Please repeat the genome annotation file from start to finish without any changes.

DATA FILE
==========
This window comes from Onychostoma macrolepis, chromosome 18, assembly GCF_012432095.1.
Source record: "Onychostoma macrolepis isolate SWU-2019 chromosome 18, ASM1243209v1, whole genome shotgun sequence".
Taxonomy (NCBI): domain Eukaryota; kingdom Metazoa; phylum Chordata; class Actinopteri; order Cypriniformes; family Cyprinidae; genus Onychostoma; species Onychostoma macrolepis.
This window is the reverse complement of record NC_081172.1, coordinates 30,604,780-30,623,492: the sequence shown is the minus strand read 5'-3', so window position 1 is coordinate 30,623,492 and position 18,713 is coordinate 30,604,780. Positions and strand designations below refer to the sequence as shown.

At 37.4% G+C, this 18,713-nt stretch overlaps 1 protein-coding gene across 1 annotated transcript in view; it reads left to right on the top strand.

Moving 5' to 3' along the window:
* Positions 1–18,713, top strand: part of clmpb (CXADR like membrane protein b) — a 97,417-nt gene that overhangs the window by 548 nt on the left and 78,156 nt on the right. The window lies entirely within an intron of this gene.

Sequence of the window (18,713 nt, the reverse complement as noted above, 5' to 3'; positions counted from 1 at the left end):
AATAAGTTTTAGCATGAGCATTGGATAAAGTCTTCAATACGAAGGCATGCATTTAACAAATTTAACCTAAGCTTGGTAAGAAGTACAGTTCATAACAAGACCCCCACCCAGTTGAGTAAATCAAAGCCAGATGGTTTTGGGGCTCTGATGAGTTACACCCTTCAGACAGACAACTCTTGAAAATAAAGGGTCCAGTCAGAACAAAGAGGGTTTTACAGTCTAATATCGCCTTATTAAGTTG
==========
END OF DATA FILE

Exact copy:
This window comes from Onychostoma macrolepis, chromosome 18, assembly GCF_012432095.1.
Source record: "Onychostoma macrolepis isolate SWU-2019 chromosome 18, ASM1243209v1, whole genome shotgun sequence".
Taxonomy (NCBI): domain Eukaryota; kingdom Metazoa; phylum Chordata; class Actinopteri; order Cypriniformes; family Cyprinidae; genus Onychostoma; species Onychostoma macrolepis.
This window is the reverse complement of record NC_081172.1, coordinates 30,604,780-30,623,492: the sequence shown is the minus strand read 5'-3', so window position 1 is coordinate 30,623,492 and position 18,713 is coordinate 30,604,780. Positions and strand designations below refer to the sequence as shown.

At 37.4% G+C, this 18,713-nt stretch overlaps 1 protein-coding gene across 1 annotated transcript in view; it reads left to right on the top strand.

Moving 5' to 3' along the window:
* Positions 1–18,713, top strand: part of clmpb (CXADR like membrane protein b) — a 97,417-nt gene that overhangs the window by 548 nt on the left and 78,156 nt on the right. The window lies entirely within an intron of this gene.

Sequence of the window (18,713 nt, the reverse complement as noted above, 5' to 3'; positions counted from 1 at the left end):
AATAAGTTTTAGCATGAGCATTGGATAAAGTCTTCAATACGAAGGCATGCATTTAACAAATTTAACCTAAGCTTGGTAAGAAGTACAGTTCATAACAAGACCCCCACCCAGTTGAGTAAATCAAAGCCAGATGGTTTTGGGGCTCTGATGAGTTACACCCTTCAGACAGACAACTCTTGAAAATAAAGGGTCCAGTCAGAACAAAGAGGGTTTTACAGTCTAATATCGCCTTATTAAGTTG